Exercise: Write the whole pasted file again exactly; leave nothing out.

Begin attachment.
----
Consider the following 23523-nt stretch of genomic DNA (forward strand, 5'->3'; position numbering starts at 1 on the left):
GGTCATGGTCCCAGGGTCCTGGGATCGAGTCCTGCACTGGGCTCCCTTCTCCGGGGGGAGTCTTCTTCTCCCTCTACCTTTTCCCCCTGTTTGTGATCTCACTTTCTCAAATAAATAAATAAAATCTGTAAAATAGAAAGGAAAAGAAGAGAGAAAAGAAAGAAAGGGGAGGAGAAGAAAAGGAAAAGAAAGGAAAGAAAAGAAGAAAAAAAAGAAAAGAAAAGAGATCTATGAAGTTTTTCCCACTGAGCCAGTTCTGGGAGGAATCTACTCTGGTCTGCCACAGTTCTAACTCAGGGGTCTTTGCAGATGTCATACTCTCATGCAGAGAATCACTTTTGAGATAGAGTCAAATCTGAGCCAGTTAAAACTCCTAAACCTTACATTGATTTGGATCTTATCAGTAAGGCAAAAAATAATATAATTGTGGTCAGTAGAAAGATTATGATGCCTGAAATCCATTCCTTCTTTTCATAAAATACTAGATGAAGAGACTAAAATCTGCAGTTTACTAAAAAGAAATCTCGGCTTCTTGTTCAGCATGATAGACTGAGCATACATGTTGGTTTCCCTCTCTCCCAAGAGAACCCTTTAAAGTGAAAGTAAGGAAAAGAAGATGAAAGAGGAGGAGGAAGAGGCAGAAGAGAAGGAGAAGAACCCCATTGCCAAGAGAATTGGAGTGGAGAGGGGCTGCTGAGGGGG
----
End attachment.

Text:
Consider the following 23523-nt stretch of genomic DNA (forward strand, 5'->3'; position numbering starts at 1 on the left):
GGTCATGGTCCCAGGGTCCTGGGATCGAGTCCTGCACTGGGCTCCCTTCTCCGGGGGGAGTCTTCTTCTCCCTCTACCTTTTCCCCCTGTTTGTGATCTCACTTTCTCAAATAAATAAATAAAATCTGTAAAATAGAAAGGAAAAGAAGAGAGAAAAGAAAGAAAGGGGAGGAGAAGAAAAGGAAAAGAAAGGAAAGAAAAGAAGAAAAAAAAGAAAAGAAAAGAGATCTATGAAGTTTTTCCCACTGAGCCAGTTCTGGGAGGAATCTACTCTGGTCTGCCACAGTTCTAACTCAGGGGTCTTTGCAGATGTCATACTCTCATGCAGAGAATCACTTTTGAGATAGAGTCAAATCTGAGCCAGTTAAAACTCCTAAACCTTACATTGATTTGGATCTTATCAGTAAGGCAAAAAATAATATAATTGTGGTCAGTAGAAAGATTATGATGCCTGAAATCCATTCCTTCTTTTCATAAAATACTAGATGAAGAGACTAAAATCTGCAGTTTACTAAAAAGAAATCTCGGCTTCTTGTTCAGCATGATAGACTGAGCATACATGTTGGTTTCCCTCTCTCCCAAGAGAACCCTTTAAAGTGAAAGTAAGGAAAAGAAGATGAAAGAGGAGGAGGAAGAGGCAGAAGAGAAGGAGAAGAACCCCATTGCCAAGAGAATTGGAGTGGAGAGGGGCTGCTGAGGGGG